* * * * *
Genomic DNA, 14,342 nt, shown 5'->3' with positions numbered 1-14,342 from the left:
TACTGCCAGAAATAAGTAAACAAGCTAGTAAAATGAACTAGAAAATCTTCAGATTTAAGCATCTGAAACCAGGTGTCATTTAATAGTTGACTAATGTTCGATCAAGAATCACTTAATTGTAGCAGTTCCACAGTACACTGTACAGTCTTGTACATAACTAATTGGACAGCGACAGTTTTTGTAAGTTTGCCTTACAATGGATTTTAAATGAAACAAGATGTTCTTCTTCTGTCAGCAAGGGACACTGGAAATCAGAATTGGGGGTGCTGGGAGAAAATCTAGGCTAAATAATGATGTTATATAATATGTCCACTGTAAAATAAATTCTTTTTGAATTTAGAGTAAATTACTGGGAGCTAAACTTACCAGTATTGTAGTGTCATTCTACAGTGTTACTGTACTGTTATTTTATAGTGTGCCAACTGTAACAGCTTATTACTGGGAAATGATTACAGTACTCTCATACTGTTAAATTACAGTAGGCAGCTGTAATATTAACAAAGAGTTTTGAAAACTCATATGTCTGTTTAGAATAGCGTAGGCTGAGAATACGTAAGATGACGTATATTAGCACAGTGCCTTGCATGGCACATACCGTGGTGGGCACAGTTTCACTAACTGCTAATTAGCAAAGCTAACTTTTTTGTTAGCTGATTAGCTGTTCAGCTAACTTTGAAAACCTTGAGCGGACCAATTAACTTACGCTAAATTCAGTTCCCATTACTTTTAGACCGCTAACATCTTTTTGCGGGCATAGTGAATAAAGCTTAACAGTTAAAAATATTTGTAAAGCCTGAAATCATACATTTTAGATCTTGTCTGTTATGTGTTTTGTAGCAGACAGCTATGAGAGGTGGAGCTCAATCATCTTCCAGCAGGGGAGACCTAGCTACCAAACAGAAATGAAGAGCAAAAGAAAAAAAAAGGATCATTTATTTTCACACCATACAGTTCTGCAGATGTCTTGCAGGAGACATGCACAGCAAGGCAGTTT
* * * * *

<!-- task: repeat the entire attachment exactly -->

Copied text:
Genomic DNA, 14,342 nt, shown 5'->3' with positions numbered 1-14,342 from the left:
TACTGCCAGAAATAAGTAAACAAGCTAGTAAAATGAACTAGAAAATCTTCAGATTTAAGCATCTGAAACCAGGTGTCATTTAATAGTTGACTAATGTTCGATCAAGAATCACTTAATTGTAGCAGTTCCACAGTACACTGTACAGTCTTGTACATAACTAATTGGACAGCGACAGTTTTTGTAAGTTTGCCTTACAATGGATTTTAAATGAAACAAGATGTTCTTCTTCTGTCAGCAAGGGACACTGGAAATCAGAATTGGGGGTGCTGGGAGAAAATCTAGGCTAAATAATGATGTTATATAATATGTCCACTGTAAAATAAATTCTTTTTGAATTTAGAGTAAATTACTGGGAGCTAAACTTACCAGTATTGTAGTGTCATTCTACAGTGTTACTGTACTGTTATTTTATAGTGTGCCAACTGTAACAGCTTATTACTGGGAAATGATTACAGTACTCTCATACTGTTAAATTACAGTAGGCAGCTGTAATATTAACAAAGAGTTTTGAAAACTCATATGTCTGTTTAGAATAGCGTAGGCTGAGAATACGTAAGATGACGTATATTAGCACAGTGCCTTGCATGGCACATACCGTGGTGGGCACAGTTTCACTAACTGCTAATTAGCAAAGCTAACTTTTTTGTTAGCTGATTAGCTGTTCAGCTAACTTTGAAAACCTTGAGCGGACCAATTAACTTACGCTAAATTCAGTTCCCATTACTTTTAGACCGCTAACATCTTTTTGCGGGCATAGTGAATAAAGCTTAACAGTTAAAAATATTTGTAAAGCCTGAAATCATACATTTTAGATCTTGTCTGTTATGTGTTTTGTAGCAGACAGCTATGAGAGGTGGAGCTCAATCATCTTCCAGCAGGGGAGACCTAGCTACCAAACAGAAATGAAGAGCAAAAGAAAAAAAAAGGATCATTTATTTTCACACCATACAGTTCTGCAGATGTCTTGCAGGAGACATGCACAGCAAGGCAGTTT